The Olympic flame (torch) is a tradition appeared from the ancient Olympic Games. In Olympia of Greece, a flame was set by the sun and then kept burning from the beginning to the closing of the Olympic Games. The first flame is introduced in the modern Olympics was at the 1928 Olympic Games in Amsterdam to represent the purity and the endeavor for perfection. In 1936, the chairman of the organizing board, Sir Carl Diem, recommended what is now called the modern Olympic Torch Relay. The Olympic flame is ignited at the ancijent site of Olympia by groups of Greek females wearing ancient-style robes and using a curved mirror to set the flames from the sun. The Olympic Torch is then delivered by runners from the ancient site of Olympia to the Olympic stadium of the hosting city of the year. The flame is then kept burning until the Games have finished. The Olympic Torch relay represents a continual practice from the ancient Olympic Games to the modern Olympics.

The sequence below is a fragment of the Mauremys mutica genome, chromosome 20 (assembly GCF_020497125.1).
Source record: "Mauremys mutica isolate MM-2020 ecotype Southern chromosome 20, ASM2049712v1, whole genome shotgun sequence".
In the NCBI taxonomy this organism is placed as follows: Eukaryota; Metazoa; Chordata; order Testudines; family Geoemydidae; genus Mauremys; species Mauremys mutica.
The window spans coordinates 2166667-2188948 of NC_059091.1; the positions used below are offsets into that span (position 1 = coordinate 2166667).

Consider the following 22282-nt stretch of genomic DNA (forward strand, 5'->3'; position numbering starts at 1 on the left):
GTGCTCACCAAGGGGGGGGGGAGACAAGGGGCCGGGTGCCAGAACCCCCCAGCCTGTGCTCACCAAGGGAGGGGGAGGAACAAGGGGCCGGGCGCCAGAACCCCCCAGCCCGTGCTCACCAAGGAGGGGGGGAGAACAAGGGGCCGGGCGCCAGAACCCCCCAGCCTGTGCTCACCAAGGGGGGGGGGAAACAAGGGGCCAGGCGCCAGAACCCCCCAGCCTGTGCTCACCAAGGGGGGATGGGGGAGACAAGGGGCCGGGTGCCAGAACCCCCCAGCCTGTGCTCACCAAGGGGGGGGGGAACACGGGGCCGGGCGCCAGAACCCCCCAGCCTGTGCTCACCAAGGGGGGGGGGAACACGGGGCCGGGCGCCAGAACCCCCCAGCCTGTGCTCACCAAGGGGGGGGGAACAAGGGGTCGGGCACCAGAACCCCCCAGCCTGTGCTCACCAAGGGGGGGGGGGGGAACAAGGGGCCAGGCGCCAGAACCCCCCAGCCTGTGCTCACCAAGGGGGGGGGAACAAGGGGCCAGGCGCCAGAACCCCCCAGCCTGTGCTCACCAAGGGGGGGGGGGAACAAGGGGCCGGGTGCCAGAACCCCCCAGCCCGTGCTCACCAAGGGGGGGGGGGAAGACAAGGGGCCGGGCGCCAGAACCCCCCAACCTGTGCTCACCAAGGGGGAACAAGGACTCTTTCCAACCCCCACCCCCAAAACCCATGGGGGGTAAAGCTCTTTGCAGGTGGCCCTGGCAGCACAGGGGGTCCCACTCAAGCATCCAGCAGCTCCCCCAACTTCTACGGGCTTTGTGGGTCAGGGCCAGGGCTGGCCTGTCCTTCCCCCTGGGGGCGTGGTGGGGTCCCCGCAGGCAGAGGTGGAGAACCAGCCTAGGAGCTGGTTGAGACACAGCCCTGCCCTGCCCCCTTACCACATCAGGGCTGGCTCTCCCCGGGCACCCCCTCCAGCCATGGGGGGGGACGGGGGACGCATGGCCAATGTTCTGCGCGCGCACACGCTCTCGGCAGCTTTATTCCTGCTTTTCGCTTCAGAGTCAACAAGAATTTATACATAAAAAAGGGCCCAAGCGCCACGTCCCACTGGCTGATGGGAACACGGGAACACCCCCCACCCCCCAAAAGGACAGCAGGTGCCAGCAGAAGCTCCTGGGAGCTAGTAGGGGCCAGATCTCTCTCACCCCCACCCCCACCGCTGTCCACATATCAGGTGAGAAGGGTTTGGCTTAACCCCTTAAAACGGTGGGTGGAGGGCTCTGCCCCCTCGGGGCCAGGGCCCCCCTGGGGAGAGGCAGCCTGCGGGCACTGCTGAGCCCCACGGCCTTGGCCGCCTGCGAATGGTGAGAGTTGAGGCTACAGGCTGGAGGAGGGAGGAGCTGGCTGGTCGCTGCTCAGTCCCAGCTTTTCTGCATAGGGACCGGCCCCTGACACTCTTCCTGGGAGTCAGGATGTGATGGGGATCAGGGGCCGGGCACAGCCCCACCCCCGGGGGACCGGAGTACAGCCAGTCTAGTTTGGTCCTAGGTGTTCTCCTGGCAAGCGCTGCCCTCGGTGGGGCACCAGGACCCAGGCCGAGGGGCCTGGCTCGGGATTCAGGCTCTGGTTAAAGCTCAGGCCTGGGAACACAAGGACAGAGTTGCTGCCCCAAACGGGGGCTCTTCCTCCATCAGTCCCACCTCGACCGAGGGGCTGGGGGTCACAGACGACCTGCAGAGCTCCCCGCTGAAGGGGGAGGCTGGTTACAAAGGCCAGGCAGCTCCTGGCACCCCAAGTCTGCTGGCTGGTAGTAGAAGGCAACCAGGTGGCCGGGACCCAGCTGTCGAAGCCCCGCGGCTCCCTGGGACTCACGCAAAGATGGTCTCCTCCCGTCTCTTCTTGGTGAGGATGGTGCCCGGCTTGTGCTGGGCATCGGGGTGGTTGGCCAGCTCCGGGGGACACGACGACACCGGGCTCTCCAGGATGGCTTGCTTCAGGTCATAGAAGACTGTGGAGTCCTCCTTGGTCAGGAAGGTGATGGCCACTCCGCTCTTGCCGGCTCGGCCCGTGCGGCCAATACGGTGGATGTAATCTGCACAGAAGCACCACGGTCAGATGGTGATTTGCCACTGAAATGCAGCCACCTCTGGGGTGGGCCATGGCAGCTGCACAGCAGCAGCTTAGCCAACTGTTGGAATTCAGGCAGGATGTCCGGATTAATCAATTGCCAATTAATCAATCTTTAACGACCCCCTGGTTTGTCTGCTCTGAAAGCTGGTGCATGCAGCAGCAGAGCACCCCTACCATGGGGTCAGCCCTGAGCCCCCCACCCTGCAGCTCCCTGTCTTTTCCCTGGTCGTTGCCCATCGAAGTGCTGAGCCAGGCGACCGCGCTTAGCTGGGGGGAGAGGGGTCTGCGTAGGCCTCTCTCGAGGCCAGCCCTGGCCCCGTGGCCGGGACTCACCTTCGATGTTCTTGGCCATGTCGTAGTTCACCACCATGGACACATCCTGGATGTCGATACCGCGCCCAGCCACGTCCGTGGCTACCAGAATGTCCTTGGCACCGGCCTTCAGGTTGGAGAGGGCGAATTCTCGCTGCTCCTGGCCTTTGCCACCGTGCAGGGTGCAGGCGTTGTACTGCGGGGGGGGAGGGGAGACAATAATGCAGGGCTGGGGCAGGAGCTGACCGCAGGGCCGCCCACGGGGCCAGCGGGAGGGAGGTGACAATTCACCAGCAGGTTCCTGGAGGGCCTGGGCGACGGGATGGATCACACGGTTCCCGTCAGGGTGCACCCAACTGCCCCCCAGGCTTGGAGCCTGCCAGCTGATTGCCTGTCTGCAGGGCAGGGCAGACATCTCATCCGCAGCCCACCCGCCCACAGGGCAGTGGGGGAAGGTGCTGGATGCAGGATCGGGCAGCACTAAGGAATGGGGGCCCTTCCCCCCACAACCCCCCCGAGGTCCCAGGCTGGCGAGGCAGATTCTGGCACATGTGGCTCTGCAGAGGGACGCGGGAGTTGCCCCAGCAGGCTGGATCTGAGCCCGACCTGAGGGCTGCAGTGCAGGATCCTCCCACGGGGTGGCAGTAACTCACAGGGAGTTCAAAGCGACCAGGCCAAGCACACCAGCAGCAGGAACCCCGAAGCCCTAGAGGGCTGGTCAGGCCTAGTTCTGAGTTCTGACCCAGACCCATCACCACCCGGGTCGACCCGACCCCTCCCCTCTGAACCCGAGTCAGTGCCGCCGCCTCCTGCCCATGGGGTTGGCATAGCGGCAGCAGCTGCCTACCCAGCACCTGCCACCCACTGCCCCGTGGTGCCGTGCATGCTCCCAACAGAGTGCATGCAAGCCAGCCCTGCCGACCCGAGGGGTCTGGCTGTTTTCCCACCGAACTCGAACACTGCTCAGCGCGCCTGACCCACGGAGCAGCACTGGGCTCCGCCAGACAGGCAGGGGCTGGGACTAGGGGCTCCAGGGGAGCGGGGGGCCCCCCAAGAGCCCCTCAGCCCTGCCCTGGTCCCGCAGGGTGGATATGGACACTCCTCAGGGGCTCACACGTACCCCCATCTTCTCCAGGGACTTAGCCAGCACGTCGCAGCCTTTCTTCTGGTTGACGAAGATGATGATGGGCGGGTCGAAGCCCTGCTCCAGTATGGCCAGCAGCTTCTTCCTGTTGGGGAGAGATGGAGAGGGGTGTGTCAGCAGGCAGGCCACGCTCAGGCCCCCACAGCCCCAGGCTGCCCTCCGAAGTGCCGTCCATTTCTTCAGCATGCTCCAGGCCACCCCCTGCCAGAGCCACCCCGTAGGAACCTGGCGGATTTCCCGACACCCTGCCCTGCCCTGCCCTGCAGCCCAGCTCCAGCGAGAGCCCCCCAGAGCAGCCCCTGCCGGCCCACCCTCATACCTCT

The Olympic Hymn, played when the Olympic Flag is raised, was written by Spyros Samaras based on the the wordings added by Kostis Palamas. The Olympic Hymn was first appeared at the 1896 Olympic Games in Athens but wasn’t acknowledged as the official hymn by the IOC until 1957.
Real Gold Medals
The last Olympic gold medals that were made totally by pure gold were awarded in Olympic 1912.
The Olympic medals are created and made differently for each individual Olympic Games by the host city’s organization board. Each medal must be minimum of three millimeters thick and sixty millimeters in diameter. Besides, the gold and silver Olympic medals must be made by 92.5 percent silver, combined with six grams of gold covered on the surface.